A nice thing about buying a URL is that you can start small by pointing it to a free website and seeing if that works for you. Then later, you take that URL (because you own it) to WordPress.com or Squarespace or wherever. Ready to give it a try?

How to set up your website

Alright, let’s go. As I laid out earlier, you’ve got a few options:

  • Buy a URL and point it at a free site on blogger.com
  • Set up a website & buy a URL on wordpress.com
  • Buy a URL and get web hosting for it (use WordPress or code your own site).
  • Get real fancy and use Wix or Squarespace.

The first option is pretty easy and it’s much cheaper so I’m going to focus on that. You can always move to another option in the future if you outgrow this one. If you use WordPress, Wix, or Squarespace they will hold your hand through the whole process. But no matter which option you choose, I’ve got some info about buying a URL and some tips on setting up a store that could save you some money.

This may look like way too much information but getting a URL, setting up a website on Blogger and connecting them only takes about an hour or two. You don’t even have to do it all at once. Getting the URL is a standalone task and connecting it to Blogger is another. Setting up your website on Blogger can be spread out over as many times/days as you want.

Buying a URL

The first step in owning your shit is to buy the address where everyone can find you. You buy this address (or URL) through a registrar. There are many registrars out there. Most of common types of URLs like those ending in .com, .org, .net can be gotten from most any registrar. Sometimes the newer or more fanciful URLs, like .mov or .fan for instance, can only be had at a few registrars. And some URLs, like .pharmacy, have special requirements that you have to meet in order to purchase them.

My suggestion is to go to Dreamhost, find the search box on the front page and type in a name you’re interested in. Occasionally I have an idea for a URL that Dreamhost can’t register (zine.fan for example), when then happens I go Namecheap.

The big thing to know is that you don’t need to add webhosting or an SSL certificate (gives you the lock in the address bar) at this point. All you need to do is buy the URL. We’ll handle the rest later.

More things about URLs

  • “englishword.com” is already taken. What I mean is any word in the English dictionary with a .com after it has already been purchased. This is why companies often come up with names that are misspellings (Flickr, Tumblr, Letterboxd ) or made up (Etsy, Skype, Zillow, googlyblu). The good news is that a few years ago, ICANN created a bunch of new TLDs (the things at the end of a URL – like .com). This is how I was able to get URLs like zine.party and zine.camp.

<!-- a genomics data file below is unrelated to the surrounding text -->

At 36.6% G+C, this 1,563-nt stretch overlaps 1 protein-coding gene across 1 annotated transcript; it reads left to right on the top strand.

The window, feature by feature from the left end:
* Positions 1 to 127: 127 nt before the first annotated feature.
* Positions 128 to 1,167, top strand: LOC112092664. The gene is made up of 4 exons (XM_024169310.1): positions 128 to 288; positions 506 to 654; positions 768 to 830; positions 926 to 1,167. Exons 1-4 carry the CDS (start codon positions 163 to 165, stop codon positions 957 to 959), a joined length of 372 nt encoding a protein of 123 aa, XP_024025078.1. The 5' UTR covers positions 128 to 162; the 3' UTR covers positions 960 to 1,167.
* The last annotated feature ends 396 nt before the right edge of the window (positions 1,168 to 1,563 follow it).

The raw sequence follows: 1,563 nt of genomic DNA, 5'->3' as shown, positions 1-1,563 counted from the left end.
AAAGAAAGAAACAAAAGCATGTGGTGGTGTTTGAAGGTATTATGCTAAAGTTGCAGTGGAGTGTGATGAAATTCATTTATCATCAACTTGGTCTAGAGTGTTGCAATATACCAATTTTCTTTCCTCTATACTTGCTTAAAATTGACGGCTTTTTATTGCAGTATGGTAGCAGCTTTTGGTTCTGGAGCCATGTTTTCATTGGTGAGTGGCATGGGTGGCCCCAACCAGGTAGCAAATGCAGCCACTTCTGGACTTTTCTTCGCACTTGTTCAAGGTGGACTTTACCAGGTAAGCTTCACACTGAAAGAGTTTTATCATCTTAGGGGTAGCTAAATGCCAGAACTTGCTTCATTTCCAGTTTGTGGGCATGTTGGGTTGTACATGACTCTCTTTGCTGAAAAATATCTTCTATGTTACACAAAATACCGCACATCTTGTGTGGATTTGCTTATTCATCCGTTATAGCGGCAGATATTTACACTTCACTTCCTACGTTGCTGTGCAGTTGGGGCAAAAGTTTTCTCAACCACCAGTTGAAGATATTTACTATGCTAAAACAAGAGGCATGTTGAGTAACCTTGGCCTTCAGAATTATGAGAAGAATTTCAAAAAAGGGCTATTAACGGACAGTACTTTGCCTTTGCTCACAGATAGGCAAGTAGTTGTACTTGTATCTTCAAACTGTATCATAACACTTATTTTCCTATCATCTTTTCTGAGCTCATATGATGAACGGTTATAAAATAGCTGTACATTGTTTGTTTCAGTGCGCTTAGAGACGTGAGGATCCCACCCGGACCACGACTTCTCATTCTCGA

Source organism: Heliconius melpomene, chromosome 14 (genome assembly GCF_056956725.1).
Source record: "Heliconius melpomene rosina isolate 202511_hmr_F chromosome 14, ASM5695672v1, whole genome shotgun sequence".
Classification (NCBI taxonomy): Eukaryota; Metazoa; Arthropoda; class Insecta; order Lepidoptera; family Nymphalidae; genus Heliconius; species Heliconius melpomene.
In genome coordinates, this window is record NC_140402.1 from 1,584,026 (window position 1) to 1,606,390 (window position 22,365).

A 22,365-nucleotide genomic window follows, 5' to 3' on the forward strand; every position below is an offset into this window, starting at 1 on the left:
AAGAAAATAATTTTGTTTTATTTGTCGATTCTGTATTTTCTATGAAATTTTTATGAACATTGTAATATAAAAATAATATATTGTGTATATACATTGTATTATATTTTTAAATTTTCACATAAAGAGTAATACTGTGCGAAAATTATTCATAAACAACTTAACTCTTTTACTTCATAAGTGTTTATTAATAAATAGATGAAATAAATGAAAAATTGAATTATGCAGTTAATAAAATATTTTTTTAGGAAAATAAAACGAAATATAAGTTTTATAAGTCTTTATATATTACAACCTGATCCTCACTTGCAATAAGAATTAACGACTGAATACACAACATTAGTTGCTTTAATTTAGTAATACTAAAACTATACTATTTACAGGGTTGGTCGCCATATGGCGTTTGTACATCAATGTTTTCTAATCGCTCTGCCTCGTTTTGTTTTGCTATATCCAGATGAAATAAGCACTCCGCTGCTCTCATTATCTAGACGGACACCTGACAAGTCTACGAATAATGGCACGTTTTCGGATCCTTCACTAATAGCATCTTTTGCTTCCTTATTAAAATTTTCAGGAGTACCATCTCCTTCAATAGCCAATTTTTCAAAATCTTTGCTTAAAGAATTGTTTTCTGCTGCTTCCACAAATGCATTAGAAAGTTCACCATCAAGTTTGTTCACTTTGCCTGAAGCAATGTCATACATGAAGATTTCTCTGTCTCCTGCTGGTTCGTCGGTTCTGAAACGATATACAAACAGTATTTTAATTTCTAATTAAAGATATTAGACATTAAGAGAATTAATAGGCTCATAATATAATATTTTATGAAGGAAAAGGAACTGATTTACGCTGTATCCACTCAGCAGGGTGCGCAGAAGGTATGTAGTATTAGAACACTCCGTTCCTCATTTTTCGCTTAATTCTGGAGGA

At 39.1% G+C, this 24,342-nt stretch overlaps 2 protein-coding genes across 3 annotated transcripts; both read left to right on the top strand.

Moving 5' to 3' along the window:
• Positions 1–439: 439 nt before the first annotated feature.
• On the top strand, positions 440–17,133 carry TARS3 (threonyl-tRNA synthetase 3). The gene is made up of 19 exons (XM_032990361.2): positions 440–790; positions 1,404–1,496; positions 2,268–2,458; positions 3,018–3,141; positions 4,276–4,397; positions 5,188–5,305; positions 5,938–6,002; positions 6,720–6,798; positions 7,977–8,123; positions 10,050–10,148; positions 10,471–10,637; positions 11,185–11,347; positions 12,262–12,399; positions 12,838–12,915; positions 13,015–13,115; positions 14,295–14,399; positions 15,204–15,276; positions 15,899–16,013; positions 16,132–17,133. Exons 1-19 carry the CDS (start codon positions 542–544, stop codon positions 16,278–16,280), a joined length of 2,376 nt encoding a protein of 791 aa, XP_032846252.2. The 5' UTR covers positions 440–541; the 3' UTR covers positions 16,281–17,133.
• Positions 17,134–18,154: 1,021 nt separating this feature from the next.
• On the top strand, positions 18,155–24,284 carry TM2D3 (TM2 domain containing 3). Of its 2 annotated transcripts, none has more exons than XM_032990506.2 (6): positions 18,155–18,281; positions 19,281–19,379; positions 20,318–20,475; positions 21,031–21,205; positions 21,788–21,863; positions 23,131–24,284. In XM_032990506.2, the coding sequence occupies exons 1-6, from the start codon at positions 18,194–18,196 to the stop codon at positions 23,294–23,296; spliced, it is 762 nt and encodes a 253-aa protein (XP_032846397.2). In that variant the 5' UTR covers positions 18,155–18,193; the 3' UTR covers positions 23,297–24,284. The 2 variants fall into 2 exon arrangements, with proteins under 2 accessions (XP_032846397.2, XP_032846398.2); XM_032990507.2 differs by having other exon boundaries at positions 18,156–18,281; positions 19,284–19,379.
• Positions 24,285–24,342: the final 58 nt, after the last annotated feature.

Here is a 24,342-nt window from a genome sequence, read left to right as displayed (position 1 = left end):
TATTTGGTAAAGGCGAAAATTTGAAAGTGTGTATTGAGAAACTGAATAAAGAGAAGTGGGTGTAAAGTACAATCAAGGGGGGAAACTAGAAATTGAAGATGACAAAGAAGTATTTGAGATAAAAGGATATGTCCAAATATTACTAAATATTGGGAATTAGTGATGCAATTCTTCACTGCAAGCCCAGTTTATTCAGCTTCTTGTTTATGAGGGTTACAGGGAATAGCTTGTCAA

• Buying a URL is a misnomer. It’s really a yearly rental plan. The price will differ from registrar to registrar and will be different for different types of domains. In general, one that hasn’t been registered before (a new URL) is about $20/yr. There are some that can cost more though, like $40 or $50/yr. Often registrars will have sales or offer an introductory price. So you might be able to buy one for $5 for the first year. Just be sure to check the “renewal” price before you buy so you’re not surprised.
  • Buying a URL doesn’t give you a website. When you buy a domain from a registrar, you now control that address but that doesn’t put a website at that address. To get a website there you have to either also purchase some kind of webhosting (space on a webserver to put the files for your website) or you have to connect your URL to an existing website, like a free Blogger blog.
  • Once you get a URL it can take 24 – 48 hrs for it to be available on the internet. This is also true when you move it from one company to another or point from one website to another. It might happen faster for you but it still might not be available from everywhere in the world yet. The reason is complicated. You can read more about it here.
  • If possible, choose to have your URL payment auto-renew every year. If you forget to pay for it, it will probably get bought by someone else. This happened to the state of Maryland. I wonder how much they had to pay to get it back.

Create a website on Blogger

Now it’s time to set up the website part of this project. Later we’ll connect the URL and the website. Go to Blogger and click the “Create your blog” button in the middle. They’ll have you log in with your Google account (or create one if you don’t have one) and then you’ll pick a name and address for your blog. Don’t waste a bunch of time figuring these out—we’re not going to use them (they can also be changed later).